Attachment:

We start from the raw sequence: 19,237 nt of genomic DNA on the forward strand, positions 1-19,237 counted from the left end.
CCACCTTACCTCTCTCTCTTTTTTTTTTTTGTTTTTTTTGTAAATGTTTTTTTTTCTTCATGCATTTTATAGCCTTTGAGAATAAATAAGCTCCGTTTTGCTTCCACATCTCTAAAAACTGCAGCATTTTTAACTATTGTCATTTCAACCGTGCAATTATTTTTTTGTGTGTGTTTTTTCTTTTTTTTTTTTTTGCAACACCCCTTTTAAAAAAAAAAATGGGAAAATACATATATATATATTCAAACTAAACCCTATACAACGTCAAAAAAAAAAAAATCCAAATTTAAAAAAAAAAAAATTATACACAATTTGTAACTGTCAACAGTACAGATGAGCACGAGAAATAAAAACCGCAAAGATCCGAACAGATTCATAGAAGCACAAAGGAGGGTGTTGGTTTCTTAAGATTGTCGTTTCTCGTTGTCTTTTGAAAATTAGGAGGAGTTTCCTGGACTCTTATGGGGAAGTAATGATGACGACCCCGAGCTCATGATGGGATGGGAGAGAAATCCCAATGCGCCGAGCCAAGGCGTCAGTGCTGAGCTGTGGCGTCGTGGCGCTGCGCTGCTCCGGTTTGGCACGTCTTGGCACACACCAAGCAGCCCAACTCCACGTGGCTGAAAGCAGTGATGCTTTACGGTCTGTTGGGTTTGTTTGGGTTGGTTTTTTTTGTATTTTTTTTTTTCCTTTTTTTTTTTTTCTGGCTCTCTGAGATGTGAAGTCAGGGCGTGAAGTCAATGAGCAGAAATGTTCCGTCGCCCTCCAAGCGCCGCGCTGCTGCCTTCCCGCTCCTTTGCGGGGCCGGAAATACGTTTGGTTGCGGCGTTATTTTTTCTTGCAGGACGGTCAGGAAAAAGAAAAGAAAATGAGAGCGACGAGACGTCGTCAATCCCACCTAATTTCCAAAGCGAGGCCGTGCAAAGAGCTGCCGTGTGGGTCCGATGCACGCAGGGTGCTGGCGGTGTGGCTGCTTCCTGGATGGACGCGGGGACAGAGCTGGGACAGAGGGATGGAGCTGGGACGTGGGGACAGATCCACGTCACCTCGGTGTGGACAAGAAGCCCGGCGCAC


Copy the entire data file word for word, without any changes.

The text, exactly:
We start from the raw sequence: 19,237 nt of genomic DNA on the forward strand, positions 1-19,237 counted from the left end.
CCACCTTACCTCTCTCTCTTTTTTTTTTTTGTTTTTTTTGTAAATGTTTTTTTTTCTTCATGCATTTTATAGCCTTTGAGAATAAATAAGCTCCGTTTTGCTTCCACATCTCTAAAAACTGCAGCATTTTTAACTATTGTCATTTCAACCGTGCAATTATTTTTTTGTGTGTGTTTTTTCTTTTTTTTTTTTTTGCAACACCCCTTTTAAAAAAAAAAATGGGAAAATACATATATATATATTCAAACTAAACCCTATACAACGTCAAAAAAAAAAAAATCCAAATTTAAAAAAAAAAAAATTATACACAATTTGTAACTGTCAACAGTACAGATGAGCACGAGAAATAAAAACCGCAAAGATCCGAACAGATTCATAGAAGCACAAAGGAGGGTGTTGGTTTCTTAAGATTGTCGTTTCTCGTTGTCTTTTGAAAATTAGGAGGAGTTTCCTGGACTCTTATGGGGAAGTAATGATGACGACCCCGAGCTCATGATGGGATGGGAGAGAAATCCCAATGCGCCGAGCCAAGGCGTCAGTGCTGAGCTGTGGCGTCGTGGCGCTGCGCTGCTCCGGTTTGGCACGTCTTGGCACACACCAAGCAGCCCAACTCCACGTGGCTGAAAGCAGTGATGCTTTACGGTCTGTTGGGTTTGTTTGGGTTGGTTTTTTTTGTATTTTTTTTTTTCCTTTTTTTTTTTTTCTGGCTCTCTGAGATGTGAAGTCAGGGCGTGAAGTCAATGAGCAGAAATGTTCCGTCGCCCTCCAAGCGCCGCGCTGCTGCCTTCCCGCTCCTTTGCGGGGCCGGAAATACGTTTGGTTGCGGCGTTATTTTTTCTTGCAGGACGGTCAGGAAAAAGAAAAGAAAATGAGAGCGACGAGACGTCGTCAATCCCACCTAATTTCCAAAGCGAGGCCGTGCAAAGAGCTGCCGTGTGGGTCCGATGCACGCAGGGTGCTGGCGGTGTGGCTGCTTCCTGGATGGACGCGGGGACAGAGCTGGGACAGAGGGATGGAGCTGGGACGTGGGGACAGATCCACGTCACCTCGGTGTGGACAAGAAGCCCGGCGCAC